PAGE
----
Nzwane Danster

By the end of the 18th century the Kai !Gariep became a refuge for all manner of people: San, Korana, Bergenaar Basters, Orlam and Xhosa rebels, as well as traders, deserters and criminals.

When Ngqika overthrew and captured his uncle Ndlambe, one of the latter’s brothers, NZWANE, also known as Danster, escaped from Ngqika with a few followers and moved to the Kai !Gariep territory. Unable to subsist initially, most of them moved south and entered service in the Colony. Nzwane worked for Floris Visser, a veldwachtmeester in the Roggeveld with whom he had frequent, angry clashes.

Nevertheless he learned to speak Dutch, and this is when he took the name Danster, though he was also known as Nozi and Zonie.

Importantly, guns were available, and as each Xhosa man acquired the arms and ammunition necessary for independent life, he slipped away, back to the Kai !Gariep river. There, by 1800, Danster had assembled a considerable force which focused on control over the ivory and cattle trade. Danster struck a deal with Jager Afrikaner to control this trade, but Jager double-crossed him, kidnapped  Danster's wife and children, stole his cattle and murdered his followers.

The immediate repercussions of the feud with Jager Afrikaner was that Danster’s following was greatly diminished, he had no cattle and had lost most of his raiding power in terms of horses and guns. He was forced to retreat upriver and had to forge new alliances with other Xhosa on the fringe such as the imiDange, under the leadership of Olela who refused to become subordinate to the Xhosa chief Rharhabe in 1783. Olela, his brother, Gola, and scattered remnants of the clan had moved north to the Kai ! Gariep’s upper reaches and this is where Danster found them.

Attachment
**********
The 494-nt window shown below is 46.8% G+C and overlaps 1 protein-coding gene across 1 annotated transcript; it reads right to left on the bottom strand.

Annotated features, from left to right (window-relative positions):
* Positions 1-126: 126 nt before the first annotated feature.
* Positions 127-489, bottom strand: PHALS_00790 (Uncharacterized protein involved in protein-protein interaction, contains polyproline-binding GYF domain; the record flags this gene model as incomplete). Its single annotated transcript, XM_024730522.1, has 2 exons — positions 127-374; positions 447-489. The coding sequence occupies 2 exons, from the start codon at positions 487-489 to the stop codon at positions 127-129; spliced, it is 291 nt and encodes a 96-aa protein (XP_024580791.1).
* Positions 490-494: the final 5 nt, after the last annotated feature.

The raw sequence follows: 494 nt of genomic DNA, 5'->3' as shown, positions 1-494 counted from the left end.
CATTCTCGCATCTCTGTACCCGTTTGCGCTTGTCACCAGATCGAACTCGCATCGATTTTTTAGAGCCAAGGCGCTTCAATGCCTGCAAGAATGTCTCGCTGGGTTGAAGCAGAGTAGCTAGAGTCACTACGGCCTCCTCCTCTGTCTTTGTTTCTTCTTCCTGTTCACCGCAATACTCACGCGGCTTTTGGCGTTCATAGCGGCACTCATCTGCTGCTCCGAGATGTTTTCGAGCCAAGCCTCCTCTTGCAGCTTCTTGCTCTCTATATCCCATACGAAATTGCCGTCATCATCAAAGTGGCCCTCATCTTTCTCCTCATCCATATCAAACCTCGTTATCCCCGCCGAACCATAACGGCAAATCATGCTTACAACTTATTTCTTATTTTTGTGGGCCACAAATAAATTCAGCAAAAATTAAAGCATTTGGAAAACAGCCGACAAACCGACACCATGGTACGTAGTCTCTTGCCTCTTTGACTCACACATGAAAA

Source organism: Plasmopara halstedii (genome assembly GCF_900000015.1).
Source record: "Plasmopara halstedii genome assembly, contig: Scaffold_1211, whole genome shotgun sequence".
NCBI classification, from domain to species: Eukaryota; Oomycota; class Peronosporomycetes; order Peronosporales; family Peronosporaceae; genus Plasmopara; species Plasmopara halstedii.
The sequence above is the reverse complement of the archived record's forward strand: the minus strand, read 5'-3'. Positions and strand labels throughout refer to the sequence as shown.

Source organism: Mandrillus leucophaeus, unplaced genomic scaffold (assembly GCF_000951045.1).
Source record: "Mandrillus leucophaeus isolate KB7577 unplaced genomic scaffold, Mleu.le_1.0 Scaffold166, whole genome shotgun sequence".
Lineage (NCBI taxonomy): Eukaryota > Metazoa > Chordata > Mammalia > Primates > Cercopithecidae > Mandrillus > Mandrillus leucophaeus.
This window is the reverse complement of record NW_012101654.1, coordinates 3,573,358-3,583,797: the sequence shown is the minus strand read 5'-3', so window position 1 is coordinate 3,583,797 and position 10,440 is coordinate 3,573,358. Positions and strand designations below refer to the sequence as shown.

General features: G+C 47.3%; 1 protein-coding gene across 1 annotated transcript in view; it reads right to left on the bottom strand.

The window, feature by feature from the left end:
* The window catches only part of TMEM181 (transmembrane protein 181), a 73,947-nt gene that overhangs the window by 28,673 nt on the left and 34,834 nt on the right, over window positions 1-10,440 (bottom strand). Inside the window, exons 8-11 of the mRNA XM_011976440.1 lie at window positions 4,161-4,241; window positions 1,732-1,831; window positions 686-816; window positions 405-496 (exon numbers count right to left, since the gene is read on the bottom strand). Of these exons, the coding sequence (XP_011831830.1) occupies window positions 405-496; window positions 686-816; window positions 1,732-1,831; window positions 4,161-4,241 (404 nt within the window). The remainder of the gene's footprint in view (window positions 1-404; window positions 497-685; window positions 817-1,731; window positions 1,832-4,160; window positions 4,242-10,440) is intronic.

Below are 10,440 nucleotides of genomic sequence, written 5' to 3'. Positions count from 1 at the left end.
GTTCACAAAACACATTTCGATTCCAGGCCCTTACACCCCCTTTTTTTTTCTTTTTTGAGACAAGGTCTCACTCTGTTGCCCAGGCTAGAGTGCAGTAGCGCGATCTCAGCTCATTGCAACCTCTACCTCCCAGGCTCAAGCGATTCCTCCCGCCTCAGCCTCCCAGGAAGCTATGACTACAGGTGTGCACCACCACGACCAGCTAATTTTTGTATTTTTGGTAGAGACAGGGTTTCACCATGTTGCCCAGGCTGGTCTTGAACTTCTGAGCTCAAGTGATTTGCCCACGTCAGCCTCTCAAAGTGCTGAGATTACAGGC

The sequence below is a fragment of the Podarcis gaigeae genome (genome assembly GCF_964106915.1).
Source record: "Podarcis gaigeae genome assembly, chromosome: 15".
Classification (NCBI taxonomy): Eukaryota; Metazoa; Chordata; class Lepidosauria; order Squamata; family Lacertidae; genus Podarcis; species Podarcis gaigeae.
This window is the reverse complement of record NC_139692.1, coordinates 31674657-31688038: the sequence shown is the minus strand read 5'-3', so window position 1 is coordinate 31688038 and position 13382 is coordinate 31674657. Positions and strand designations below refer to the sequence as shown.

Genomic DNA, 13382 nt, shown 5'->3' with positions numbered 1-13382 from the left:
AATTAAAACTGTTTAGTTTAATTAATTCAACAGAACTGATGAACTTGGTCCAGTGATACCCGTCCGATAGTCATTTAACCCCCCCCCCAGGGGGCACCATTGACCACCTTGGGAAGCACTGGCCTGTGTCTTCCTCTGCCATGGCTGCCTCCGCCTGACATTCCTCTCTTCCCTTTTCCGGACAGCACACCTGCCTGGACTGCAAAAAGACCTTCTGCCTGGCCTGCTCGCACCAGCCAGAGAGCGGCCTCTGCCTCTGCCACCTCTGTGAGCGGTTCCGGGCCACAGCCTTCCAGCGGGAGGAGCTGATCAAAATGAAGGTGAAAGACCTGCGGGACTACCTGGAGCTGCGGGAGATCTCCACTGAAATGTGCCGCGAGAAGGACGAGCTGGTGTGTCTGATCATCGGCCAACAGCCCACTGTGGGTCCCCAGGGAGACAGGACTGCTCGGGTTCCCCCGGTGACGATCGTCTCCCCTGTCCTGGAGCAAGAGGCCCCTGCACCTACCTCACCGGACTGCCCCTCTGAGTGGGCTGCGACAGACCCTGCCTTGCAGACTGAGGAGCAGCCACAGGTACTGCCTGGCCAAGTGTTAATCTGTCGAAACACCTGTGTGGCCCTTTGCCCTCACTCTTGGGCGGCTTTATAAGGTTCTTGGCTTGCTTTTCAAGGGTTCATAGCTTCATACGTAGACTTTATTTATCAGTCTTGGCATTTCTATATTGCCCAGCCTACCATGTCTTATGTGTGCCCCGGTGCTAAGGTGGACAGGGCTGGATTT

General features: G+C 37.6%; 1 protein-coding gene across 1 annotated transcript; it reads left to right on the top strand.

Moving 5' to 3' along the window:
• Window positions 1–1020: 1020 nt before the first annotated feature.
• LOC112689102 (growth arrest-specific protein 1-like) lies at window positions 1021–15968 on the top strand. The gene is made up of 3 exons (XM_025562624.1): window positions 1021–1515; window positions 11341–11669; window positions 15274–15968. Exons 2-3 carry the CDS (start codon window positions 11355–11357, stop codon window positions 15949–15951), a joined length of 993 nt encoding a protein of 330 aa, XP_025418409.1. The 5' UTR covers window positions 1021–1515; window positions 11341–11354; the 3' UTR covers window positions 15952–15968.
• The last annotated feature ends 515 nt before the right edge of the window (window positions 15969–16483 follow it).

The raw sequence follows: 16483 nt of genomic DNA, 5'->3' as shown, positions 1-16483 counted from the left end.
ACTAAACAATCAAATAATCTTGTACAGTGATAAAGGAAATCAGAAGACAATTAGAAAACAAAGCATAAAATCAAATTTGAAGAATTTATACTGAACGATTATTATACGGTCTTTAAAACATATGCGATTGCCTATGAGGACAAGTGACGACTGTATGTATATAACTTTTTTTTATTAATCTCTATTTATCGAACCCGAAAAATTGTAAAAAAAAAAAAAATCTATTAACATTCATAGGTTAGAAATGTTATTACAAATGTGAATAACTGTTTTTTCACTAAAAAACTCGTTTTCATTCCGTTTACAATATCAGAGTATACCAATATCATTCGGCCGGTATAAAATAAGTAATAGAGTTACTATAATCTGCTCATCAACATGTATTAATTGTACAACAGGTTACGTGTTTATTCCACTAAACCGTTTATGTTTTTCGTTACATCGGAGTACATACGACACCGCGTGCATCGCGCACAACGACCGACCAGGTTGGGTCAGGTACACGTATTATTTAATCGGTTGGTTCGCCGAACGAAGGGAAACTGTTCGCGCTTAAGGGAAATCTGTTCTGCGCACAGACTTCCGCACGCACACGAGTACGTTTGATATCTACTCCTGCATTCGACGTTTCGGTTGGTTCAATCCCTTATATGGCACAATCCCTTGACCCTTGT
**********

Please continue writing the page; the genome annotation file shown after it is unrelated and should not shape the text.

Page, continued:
By 1802, Danster was able to muster a combined Xhosa, Nama, Griqua and Korana force and they attacked Jager and his force successfully and broke his previously unchallenged supremacy in the region. The attack on Jager Afrikaner resulted in Danster getting enough guns, ammunition and horses to extend these Orlam Xhosa’s raiding and trading activities further north, where they attacked the Tlhaping in 1805. This put them on a collision course with the Griqua who held the monopoly of trade with the Tlhaping.  Danster knew that he did not stand a chance against the Griqua so he moved on, forming alliances over the next ten years with a number of new groups that operated in Cape’s northern and western extremities.

Danster and his party were caught within the colonial boundaries in early 1811, accused of cattle theft, and transported aboard the ship Young Phoenix to Algoa Bay. From there they were to be returned to Ngqika under heavy guard. Danster and most of his fellow prisoners escaped en-route, and Ngqika refused to take responsibility for the other prisoners denying that these were his people.

In November 1812, Danster believed he had enough strength to tackle the Griqua and Korana – it turned iout to be a big mistake. He was defeated with great losses and retreated to the Zak River to recuperate and to ally with the Hartenaars in the 1814-1815 rebellion against established Griqua authority. Regardless of many setbacks, Danster was always tenacious and strategic. By 1819 he had a thoroughly mixed following of Drosters including many Boers, and had made the upper Zak River his stronghold.

There is a story, told by Nehemiah Moshesh, that Danster was finally caught by the British in 1828 and sent to Robben Island. He managed to escape in a boat, and though his companion drowned, Danster returned to his old haunts in 1830 or 1831. Extremely wary of recapture, he gathered his followers and trekked with them to Moshesh in Basutoland, where, in exchange for arms, he was allowed to settle at Danster's Nek, opposite Herschel, between Rouxville and Zastron, in 1834. From Basutholand (today Lesotho), Danster continued his exploits for many years and left an indelible mark on the region. He was the father of the mixed Xhosa, European rebel, Griqua, Korana, and Nama Orlam Xhosa of the Northern Cape.

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